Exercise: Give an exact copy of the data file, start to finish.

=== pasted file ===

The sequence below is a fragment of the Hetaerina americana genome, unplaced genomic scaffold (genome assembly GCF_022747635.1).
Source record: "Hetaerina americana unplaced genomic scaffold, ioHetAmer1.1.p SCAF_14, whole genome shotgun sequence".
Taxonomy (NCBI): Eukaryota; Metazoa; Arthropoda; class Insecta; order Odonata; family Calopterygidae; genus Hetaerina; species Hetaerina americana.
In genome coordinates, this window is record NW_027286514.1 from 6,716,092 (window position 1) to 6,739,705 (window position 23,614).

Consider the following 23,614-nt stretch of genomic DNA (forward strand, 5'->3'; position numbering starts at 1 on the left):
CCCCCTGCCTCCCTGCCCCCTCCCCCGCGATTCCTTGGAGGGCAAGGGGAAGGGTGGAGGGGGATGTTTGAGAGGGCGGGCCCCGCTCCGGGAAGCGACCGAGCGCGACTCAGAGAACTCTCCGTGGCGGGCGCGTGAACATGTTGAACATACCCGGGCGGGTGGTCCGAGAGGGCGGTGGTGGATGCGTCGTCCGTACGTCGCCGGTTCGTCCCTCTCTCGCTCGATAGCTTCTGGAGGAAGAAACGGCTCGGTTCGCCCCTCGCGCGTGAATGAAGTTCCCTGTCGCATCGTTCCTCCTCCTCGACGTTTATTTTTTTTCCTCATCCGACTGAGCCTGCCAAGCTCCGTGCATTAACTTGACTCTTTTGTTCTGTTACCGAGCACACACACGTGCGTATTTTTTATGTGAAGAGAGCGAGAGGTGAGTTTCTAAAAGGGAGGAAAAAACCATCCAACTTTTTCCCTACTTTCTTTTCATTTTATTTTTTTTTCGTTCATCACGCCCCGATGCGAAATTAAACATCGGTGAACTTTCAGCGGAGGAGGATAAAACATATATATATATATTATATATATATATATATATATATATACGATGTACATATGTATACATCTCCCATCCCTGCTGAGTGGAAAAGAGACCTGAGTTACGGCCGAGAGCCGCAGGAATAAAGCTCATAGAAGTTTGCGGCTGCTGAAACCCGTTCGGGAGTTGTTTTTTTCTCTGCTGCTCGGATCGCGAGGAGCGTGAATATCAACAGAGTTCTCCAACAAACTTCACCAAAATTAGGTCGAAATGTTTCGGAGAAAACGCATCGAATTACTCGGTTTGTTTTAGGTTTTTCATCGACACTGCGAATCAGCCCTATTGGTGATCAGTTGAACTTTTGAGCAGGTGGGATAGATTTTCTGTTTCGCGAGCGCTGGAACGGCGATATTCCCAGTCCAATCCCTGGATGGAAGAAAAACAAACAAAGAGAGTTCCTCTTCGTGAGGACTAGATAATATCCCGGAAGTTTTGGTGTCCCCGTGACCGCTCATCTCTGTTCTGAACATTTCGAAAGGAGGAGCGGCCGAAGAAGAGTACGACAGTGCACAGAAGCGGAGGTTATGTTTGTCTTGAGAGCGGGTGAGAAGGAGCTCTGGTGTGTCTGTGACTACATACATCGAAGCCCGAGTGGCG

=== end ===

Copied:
The sequence below is a fragment of the Hetaerina americana genome, unplaced genomic scaffold (genome assembly GCF_022747635.1).
Source record: "Hetaerina americana unplaced genomic scaffold, ioHetAmer1.1.p SCAF_14, whole genome shotgun sequence".
Taxonomy (NCBI): Eukaryota; Metazoa; Arthropoda; class Insecta; order Odonata; family Calopterygidae; genus Hetaerina; species Hetaerina americana.
In genome coordinates, this window is record NW_027286514.1 from 6,716,092 (window position 1) to 6,739,705 (window position 23,614).

Consider the following 23,614-nt stretch of genomic DNA (forward strand, 5'->3'; position numbering starts at 1 on the left):
CCCCCTGCCTCCCTGCCCCCTCCCCCGCGATTCCTTGGAGGGCAAGGGGAAGGGTGGAGGGGGATGTTTGAGAGGGCGGGCCCCGCTCCGGGAAGCGACCGAGCGCGACTCAGAGAACTCTCCGTGGCGGGCGCGTGAACATGTTGAACATACCCGGGCGGGTGGTCCGAGAGGGCGGTGGTGGATGCGTCGTCCGTACGTCGCCGGTTCGTCCCTCTCTCGCTCGATAGCTTCTGGAGGAAGAAACGGCTCGGTTCGCCCCTCGCGCGTGAATGAAGTTCCCTGTCGCATCGTTCCTCCTCCTCGACGTTTATTTTTTTTCCTCATCCGACTGAGCCTGCCAAGCTCCGTGCATTAACTTGACTCTTTTGTTCTGTTACCGAGCACACACACGTGCGTATTTTTTATGTGAAGAGAGCGAGAGGTGAGTTTCTAAAAGGGAGGAAAAAACCATCCAACTTTTTCCCTACTTTCTTTTCATTTTATTTTTTTTTCGTTCATCACGCCCCGATGCGAAATTAAACATCGGTGAACTTTCAGCGGAGGAGGATAAAACATATATATATATATTATATATATATATATATATATATATACGATGTACATATGTATACATCTCCCATCCCTGCTGAGTGGAAAAGAGACCTGAGTTACGGCCGAGAGCCGCAGGAATAAAGCTCATAGAAGTTTGCGGCTGCTGAAACCCGTTCGGGAGTTGTTTTTTTCTCTGCTGCTCGGATCGCGAGGAGCGTGAATATCAACAGAGTTCTCCAACAAACTTCACCAAAATTAGGTCGAAATGTTTCGGAGAAAACGCATCGAATTACTCGGTTTGTTTTAGGTTTTTCATCGACACTGCGAATCAGCCCTATTGGTGATCAGTTGAACTTTTGAGCAGGTGGGATAGATTTTCTGTTTCGCGAGCGCTGGAACGGCGATATTCCCAGTCCAATCCCTGGATGGAAGAAAAACAAACAAAGAGAGTTCCTCTTCGTGAGGACTAGATAATATCCCGGAAGTTTTGGTGTCCCCGTGACCGCTCATCTCTGTTCTGAACATTTCGAAAGGAGGAGCGGCCGAAGAAGAGTACGACAGTGCACAGAAGCGGAGGTTATGTTTGTCTTGAGAGCGGGTGAGAAGGAGCTCTGGTGTGTCTGTGACTACATACATCGAAGCCCGAGTGGCG